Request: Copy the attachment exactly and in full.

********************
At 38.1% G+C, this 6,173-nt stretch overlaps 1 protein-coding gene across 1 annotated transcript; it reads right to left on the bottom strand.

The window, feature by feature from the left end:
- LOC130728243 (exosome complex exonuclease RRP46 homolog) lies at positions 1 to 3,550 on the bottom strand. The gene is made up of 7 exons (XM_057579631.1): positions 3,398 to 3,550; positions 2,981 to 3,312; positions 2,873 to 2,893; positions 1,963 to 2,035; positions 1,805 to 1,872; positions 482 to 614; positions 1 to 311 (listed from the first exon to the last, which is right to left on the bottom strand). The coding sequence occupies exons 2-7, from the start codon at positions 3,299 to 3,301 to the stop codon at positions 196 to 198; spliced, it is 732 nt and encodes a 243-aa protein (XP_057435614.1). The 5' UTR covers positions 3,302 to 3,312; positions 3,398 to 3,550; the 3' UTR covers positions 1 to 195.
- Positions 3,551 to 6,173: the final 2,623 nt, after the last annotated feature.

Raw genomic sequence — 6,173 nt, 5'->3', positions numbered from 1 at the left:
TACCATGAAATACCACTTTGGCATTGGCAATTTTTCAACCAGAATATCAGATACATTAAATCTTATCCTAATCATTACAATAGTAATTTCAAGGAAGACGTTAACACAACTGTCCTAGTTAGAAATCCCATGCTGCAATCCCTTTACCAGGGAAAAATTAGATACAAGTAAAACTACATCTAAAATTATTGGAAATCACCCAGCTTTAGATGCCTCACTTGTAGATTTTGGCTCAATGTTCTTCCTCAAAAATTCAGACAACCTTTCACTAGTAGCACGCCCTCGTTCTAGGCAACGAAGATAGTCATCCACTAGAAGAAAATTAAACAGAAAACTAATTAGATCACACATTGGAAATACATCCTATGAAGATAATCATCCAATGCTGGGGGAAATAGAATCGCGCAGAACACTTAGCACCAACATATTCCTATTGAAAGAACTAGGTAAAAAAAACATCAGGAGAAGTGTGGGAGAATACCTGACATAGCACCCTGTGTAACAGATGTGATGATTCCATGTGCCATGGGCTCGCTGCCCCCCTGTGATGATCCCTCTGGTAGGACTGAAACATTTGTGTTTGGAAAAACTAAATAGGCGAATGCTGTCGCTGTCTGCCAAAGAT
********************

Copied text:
At 38.1% G+C, this 6,173-nt stretch overlaps 1 protein-coding gene across 1 annotated transcript; it reads right to left on the bottom strand.

The window, feature by feature from the left end:
- LOC130728243 (exosome complex exonuclease RRP46 homolog) lies at positions 1 to 3,550 on the bottom strand. The gene is made up of 7 exons (XM_057579631.1): positions 3,398 to 3,550; positions 2,981 to 3,312; positions 2,873 to 2,893; positions 1,963 to 2,035; positions 1,805 to 1,872; positions 482 to 614; positions 1 to 311 (listed from the first exon to the last, which is right to left on the bottom strand). The coding sequence occupies exons 2-7, from the start codon at positions 3,299 to 3,301 to the stop codon at positions 196 to 198; spliced, it is 732 nt and encodes a 243-aa protein (XP_057435614.1). The 5' UTR covers positions 3,302 to 3,312; positions 3,398 to 3,550; the 3' UTR covers positions 1 to 195.
- Positions 3,551 to 6,173: the final 2,623 nt, after the last annotated feature.

Raw genomic sequence — 6,173 nt, 5'->3', positions numbered from 1 at the left:
TACCATGAAATACCACTTTGGCATTGGCAATTTTTCAACCAGAATATCAGATACATTAAATCTTATCCTAATCATTACAATAGTAATTTCAAGGAAGACGTTAACACAACTGTCCTAGTTAGAAATCCCATGCTGCAATCCCTTTACCAGGGAAAAATTAGATACAAGTAAAACTACATCTAAAATTATTGGAAATCACCCAGCTTTAGATGCCTCACTTGTAGATTTTGGCTCAATGTTCTTCCTCAAAAATTCAGACAACCTTTCACTAGTAGCACGCCCTCGTTCTAGGCAACGAAGATAGTCATCCACTAGAAGAAAATTAAACAGAAAACTAATTAGATCACACATTGGAAATACATCCTATGAAGATAATCATCCAATGCTGGGGGAAATAGAATCGCGCAGAACACTTAGCACCAACATATTCCTATTGAAAGAACTAGGTAAAAAAAACATCAGGAGAAGTGTGGGAGAATACCTGACATAGCACCCTGTGTAACAGATGTGATGATTCCATGTGCCATGGGCTCGCTGCCCCCCTGTGATGATCCCTCTGGTAGGACTGAAACATTTGTGTTTGGAAAAACTAAATAGGCGAATGCTGTCGCTGTCTGCCAAAGAT